Taxco is located only 93 miles south of Mexico City in the state of Guerrero. The word Taxco comes from the word in Nahuatl tlachco that means ball game. This name was used for the town known today as Old Taxco located about 6 miles from the modern Taxco. The history of Taxco goes back to the Aztec empire when they invaded the territory of the Tlahuicas. In 1445 the Aztecs made this territory a tributary province for the empire designating a governor for it.
After la conquista the Spanish learned about the richness in minerals around Taxco and decided to found in 1529 the city in its current location because of its proximity to the minerals and its benign climate. The history of Taxco is a difficult one because it was almost forgotten for 200 years until a very important silver deposit was discovered in the 18th century by José de la Borda. And two centuries later, in 1929, the American architect William Spratling established the first silver jewelry workshop in the city boosting the industry. Taxco soon would become the Silver Capital of the World.
This picturesque Mexican destination has a lot to offer. It’s beautiful cobblestone streets, white houses with red roofs and colonial buildings make it a charming place to spend a weekend.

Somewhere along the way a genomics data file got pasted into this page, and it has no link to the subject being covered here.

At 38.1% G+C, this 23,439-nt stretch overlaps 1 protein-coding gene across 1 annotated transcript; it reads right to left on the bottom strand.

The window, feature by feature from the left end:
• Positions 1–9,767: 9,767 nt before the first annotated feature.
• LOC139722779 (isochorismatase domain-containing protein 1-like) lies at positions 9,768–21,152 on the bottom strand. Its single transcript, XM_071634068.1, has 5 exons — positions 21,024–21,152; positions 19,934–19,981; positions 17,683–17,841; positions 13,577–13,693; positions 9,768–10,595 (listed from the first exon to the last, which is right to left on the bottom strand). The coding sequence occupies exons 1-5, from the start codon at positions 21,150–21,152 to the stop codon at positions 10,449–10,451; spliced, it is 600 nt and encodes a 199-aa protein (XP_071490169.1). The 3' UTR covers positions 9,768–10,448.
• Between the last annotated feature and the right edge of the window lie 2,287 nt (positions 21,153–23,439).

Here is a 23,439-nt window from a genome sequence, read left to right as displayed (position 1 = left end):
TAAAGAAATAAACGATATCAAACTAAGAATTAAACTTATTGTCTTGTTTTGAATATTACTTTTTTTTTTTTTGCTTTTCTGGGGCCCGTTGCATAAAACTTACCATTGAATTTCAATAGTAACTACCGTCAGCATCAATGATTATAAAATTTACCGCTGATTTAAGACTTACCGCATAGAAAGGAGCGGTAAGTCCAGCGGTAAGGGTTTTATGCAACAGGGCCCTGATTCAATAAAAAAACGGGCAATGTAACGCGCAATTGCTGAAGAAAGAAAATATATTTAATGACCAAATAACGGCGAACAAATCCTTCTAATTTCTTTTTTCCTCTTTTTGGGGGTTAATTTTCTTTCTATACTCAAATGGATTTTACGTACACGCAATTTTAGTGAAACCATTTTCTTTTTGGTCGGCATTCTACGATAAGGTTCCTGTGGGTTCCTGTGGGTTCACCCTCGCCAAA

One of the main attractions of the city is Santa Prisca Cathedral, a beautiful temple built between 1751 and 1758. Even though I’m not a religious person, the beauty and details of this building have always bewildered me.
The main plaza is a beautiful place to sit down and enjoy an evening listening to folk music, eating ice cream, Mexican candies or any of the street foods offered there, drinking a cup of coffee in one of the restaurants or cafés or just watching people walk by (that’s what my mom likes to do).
I enjoy walking around (and up and down) the town just admiring its beauty, watching people, looking at the amazing arts and crafts and taking pictures.
And of course, a trip to any town in Mexico is not complete if you don’t visit the local markets. The municipal market of Taxco is one of my favorites because if you follow the little signs through the narrow streets, suddenly you are transported to a different world full of smells, food, and a thousand different sounds and colors without even realizing it. And once you are in, it is difficult to get out, literally.
We didn’t spend a lot of time in Taxco this time because my dad and I had to work the following day so we left before the highways became too crowded. But I brought back a lot of amazing images (I’ve always said that Mexico is a foodie’s and photographer’s paradise) and the satisfaction of visiting one my favorite places in Middle Earth, I mean Mexico. For information about trips to Taxco, accommodations, activities and tourist services please visit this website where you’ll find all you need to plan your trip to this magical town.